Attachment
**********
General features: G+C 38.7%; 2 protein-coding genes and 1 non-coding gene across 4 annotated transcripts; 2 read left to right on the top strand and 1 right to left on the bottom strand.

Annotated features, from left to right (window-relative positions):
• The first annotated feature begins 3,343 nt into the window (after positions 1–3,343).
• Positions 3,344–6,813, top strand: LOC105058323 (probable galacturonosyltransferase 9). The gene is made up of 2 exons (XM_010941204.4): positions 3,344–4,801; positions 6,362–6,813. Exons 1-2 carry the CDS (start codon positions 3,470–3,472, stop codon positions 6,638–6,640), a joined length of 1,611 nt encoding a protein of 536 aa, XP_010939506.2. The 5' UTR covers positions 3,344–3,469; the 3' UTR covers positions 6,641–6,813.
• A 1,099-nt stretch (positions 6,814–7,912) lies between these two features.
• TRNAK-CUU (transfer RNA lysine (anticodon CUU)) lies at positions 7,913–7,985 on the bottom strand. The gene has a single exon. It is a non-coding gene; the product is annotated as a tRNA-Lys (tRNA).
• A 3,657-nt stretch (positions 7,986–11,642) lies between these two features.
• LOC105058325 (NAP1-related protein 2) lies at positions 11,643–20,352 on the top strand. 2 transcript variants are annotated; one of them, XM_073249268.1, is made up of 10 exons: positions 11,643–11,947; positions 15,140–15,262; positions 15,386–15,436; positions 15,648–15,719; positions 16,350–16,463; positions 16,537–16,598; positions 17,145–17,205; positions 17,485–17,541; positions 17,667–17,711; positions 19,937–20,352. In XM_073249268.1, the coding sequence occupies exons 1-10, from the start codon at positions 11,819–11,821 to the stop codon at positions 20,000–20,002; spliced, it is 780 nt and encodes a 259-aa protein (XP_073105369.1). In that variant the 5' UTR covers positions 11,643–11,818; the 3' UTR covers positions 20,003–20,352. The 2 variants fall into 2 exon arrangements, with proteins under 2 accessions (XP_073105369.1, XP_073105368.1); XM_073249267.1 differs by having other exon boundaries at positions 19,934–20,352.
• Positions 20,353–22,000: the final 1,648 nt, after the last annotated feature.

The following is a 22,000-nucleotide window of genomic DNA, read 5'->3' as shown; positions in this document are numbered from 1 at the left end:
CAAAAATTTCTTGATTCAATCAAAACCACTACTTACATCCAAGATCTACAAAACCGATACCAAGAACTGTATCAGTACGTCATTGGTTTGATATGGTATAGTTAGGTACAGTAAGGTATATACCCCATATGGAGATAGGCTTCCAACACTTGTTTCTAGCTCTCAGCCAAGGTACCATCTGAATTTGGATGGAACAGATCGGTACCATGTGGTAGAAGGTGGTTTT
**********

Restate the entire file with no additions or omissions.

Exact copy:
General features: G+C 38.7%; 2 protein-coding genes and 1 non-coding gene across 4 annotated transcripts; 2 read left to right on the top strand and 1 right to left on the bottom strand.

Annotated features, from left to right (window-relative positions):
• The first annotated feature begins 3,343 nt into the window (after positions 1–3,343).
• Positions 3,344–6,813, top strand: LOC105058323 (probable galacturonosyltransferase 9). The gene is made up of 2 exons (XM_010941204.4): positions 3,344–4,801; positions 6,362–6,813. Exons 1-2 carry the CDS (start codon positions 3,470–3,472, stop codon positions 6,638–6,640), a joined length of 1,611 nt encoding a protein of 536 aa, XP_010939506.2. The 5' UTR covers positions 3,344–3,469; the 3' UTR covers positions 6,641–6,813.
• A 1,099-nt stretch (positions 6,814–7,912) lies between these two features.
• TRNAK-CUU (transfer RNA lysine (anticodon CUU)) lies at positions 7,913–7,985 on the bottom strand. The gene has a single exon. It is a non-coding gene; the product is annotated as a tRNA-Lys (tRNA).
• A 3,657-nt stretch (positions 7,986–11,642) lies between these two features.
• LOC105058325 (NAP1-related protein 2) lies at positions 11,643–20,352 on the top strand. 2 transcript variants are annotated; one of them, XM_073249268.1, is made up of 10 exons: positions 11,643–11,947; positions 15,140–15,262; positions 15,386–15,436; positions 15,648–15,719; positions 16,350–16,463; positions 16,537–16,598; positions 17,145–17,205; positions 17,485–17,541; positions 17,667–17,711; positions 19,937–20,352. In XM_073249268.1, the coding sequence occupies exons 1-10, from the start codon at positions 11,819–11,821 to the stop codon at positions 20,000–20,002; spliced, it is 780 nt and encodes a 259-aa protein (XP_073105369.1). In that variant the 5' UTR covers positions 11,643–11,818; the 3' UTR covers positions 20,003–20,352. The 2 variants fall into 2 exon arrangements, with proteins under 2 accessions (XP_073105369.1, XP_073105368.1); XM_073249267.1 differs by having other exon boundaries at positions 19,934–20,352.
• Positions 20,353–22,000: the final 1,648 nt, after the last annotated feature.

The following is a 22,000-nucleotide window of genomic DNA, read 5'->3' as shown; positions in this document are numbered from 1 at the left end:
CAAAAATTTCTTGATTCAATCAAAACCACTACTTACATCCAAGATCTACAAAACCGATACCAAGAACTGTATCAGTACGTCATTGGTTTGATATGGTATAGTTAGGTACAGTAAGGTATATACCCCATATGGAGATAGGCTTCCAACACTTGTTTCTAGCTCTCAGCCAAGGTACCATCTGAATTTGGATGGAACAGATCGGTACCATGTGGTAGAAGGTGGTTTT